Opening this weekend in limited release is the Mister Rogers documentary Won’t You Be My Neighbor? Directed by Morgan Neville (Twenty Feet from Stardom), the documentary attempts to take a holistic look at the ideas and philosophy of Fred Rogers and why his show and life were so impactful. It will almost definitely make you cry, but in a good way. Click here to read my review from Sundance.
Last week, I got to talk on the phone with Neville and during our conversation we talked about why he wanted to make a movie about Mister Rogers, the editing process, if there was a scene that was particularly difficult to cut, if the film made him cry while making it, and more.
Check out the full interview below.
What made you want to take on Mr. Rogers as a documentary subject?
MORGAN NEVILLE: Because he’s a voice I don’t hear in our culture anymore. I mean, it was really as simple as that. It’s me starting to go down the rabbit hole of listening to Mr. Rogers speeches and just feeling like, “This is such a profound, important message, and I’m not hearing other people speaking about these things.” For years, I’ve been asking questions about, “Where are all the grownups in our culture? Where are the people who are looking out for our long-term best interests?” I’m not hearing anything back. So part of it was just feeling like this is … If there’s a voice out there asking people, “What kind of neighborhood do we want to have? How do we be good neighbors?” That that was something that I just wanted to spend time with and think about and put back into the culture.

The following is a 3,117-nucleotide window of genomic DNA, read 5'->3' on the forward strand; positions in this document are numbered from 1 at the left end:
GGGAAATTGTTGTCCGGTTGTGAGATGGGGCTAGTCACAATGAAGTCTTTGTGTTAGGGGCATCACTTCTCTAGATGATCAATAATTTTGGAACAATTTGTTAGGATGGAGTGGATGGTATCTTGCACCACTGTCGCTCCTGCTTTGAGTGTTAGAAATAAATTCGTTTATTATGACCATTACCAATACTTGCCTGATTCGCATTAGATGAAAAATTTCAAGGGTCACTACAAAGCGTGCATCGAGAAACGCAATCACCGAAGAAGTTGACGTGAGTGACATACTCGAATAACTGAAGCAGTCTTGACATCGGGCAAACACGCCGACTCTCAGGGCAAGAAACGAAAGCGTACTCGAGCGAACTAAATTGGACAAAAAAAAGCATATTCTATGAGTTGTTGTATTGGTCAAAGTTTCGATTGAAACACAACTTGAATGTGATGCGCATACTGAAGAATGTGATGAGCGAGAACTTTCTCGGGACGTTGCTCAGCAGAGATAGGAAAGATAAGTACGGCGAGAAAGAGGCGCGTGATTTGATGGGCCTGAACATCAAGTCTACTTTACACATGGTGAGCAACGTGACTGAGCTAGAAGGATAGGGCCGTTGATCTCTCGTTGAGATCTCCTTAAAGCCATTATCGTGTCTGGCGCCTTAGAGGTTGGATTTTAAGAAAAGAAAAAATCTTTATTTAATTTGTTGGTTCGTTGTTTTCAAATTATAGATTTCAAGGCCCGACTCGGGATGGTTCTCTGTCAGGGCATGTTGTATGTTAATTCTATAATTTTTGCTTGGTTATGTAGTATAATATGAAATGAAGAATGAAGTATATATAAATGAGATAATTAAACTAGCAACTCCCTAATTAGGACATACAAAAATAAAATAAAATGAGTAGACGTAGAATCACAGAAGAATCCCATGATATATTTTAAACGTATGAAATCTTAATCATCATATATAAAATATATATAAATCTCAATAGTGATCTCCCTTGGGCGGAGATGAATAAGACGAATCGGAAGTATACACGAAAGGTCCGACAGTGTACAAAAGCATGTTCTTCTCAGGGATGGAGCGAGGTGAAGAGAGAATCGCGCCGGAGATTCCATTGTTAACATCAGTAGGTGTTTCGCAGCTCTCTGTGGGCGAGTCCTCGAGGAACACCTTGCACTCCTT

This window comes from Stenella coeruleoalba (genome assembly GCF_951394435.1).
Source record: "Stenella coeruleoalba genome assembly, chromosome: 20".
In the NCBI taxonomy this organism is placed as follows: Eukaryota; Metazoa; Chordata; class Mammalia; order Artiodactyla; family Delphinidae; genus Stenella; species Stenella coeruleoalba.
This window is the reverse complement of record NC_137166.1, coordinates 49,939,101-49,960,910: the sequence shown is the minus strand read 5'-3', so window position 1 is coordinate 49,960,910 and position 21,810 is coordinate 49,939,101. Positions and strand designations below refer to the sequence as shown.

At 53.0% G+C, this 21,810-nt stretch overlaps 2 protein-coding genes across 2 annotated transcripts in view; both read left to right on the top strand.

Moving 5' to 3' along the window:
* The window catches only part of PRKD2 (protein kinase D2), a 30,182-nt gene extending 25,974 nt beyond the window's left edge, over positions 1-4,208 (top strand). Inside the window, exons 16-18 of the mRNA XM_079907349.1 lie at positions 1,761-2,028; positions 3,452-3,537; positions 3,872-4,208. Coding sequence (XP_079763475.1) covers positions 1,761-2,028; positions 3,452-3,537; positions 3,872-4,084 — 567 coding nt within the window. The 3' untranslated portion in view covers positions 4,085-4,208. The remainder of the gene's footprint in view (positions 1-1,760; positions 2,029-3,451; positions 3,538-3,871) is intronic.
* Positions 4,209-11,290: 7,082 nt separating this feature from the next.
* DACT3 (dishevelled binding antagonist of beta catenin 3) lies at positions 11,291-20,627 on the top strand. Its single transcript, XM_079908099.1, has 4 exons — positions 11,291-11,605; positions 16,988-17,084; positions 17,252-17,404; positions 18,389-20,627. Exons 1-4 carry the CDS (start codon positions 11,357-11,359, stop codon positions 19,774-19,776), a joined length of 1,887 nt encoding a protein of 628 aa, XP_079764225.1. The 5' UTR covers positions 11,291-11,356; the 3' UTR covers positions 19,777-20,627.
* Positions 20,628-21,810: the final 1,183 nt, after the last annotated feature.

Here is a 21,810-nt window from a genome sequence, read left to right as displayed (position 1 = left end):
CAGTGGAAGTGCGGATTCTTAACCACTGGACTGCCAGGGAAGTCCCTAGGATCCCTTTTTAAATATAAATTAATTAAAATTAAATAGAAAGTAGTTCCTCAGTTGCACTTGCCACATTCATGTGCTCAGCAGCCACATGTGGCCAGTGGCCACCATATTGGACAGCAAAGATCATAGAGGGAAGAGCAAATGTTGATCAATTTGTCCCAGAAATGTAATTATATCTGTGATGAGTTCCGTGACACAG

What do you think made Fred Rogers such a singular figure in our culture? What was it about him?
NEVILLE: I mean, he was both a singular person really unlike most anybody else. He also came along at such a perfect time. I think if he’d been born five years sooner or later it would have been a very different story. I mean, he happened to, just at the perfect moment in his life, see television and change his entire life’s course. Instead of going into the seminary, he moved to New York, and he worked at NBC to learn the ins and outs of television and dedicated himself to television, he said, “Because he hated it so.” But he saw the potential in it, and he knew that this was going to be the most powerful technology of his life and it also had the potential to do the most good. He believed television had incredible potential for goodness, but that it was likely misused. But even by the ’80s, he said, “If I came on today, I wouldn’t get a TV show.”
I think it happened kind of organically in a way that was not only ahead of its time, but I think it’s kind of out of time. In that, you know he was doing a show for essentially two to six-year-olds talking about things like death and war and divorce. And I haven’t seen anybody do that ever, even before a sense.
I think what his sense of what he wanted to do was just different from everybody else’s. And in fact he didn’t like television, he didn’t like fame. Those were just the necessary byproducts of what he did like, which was being able to communicate to children and try to help them.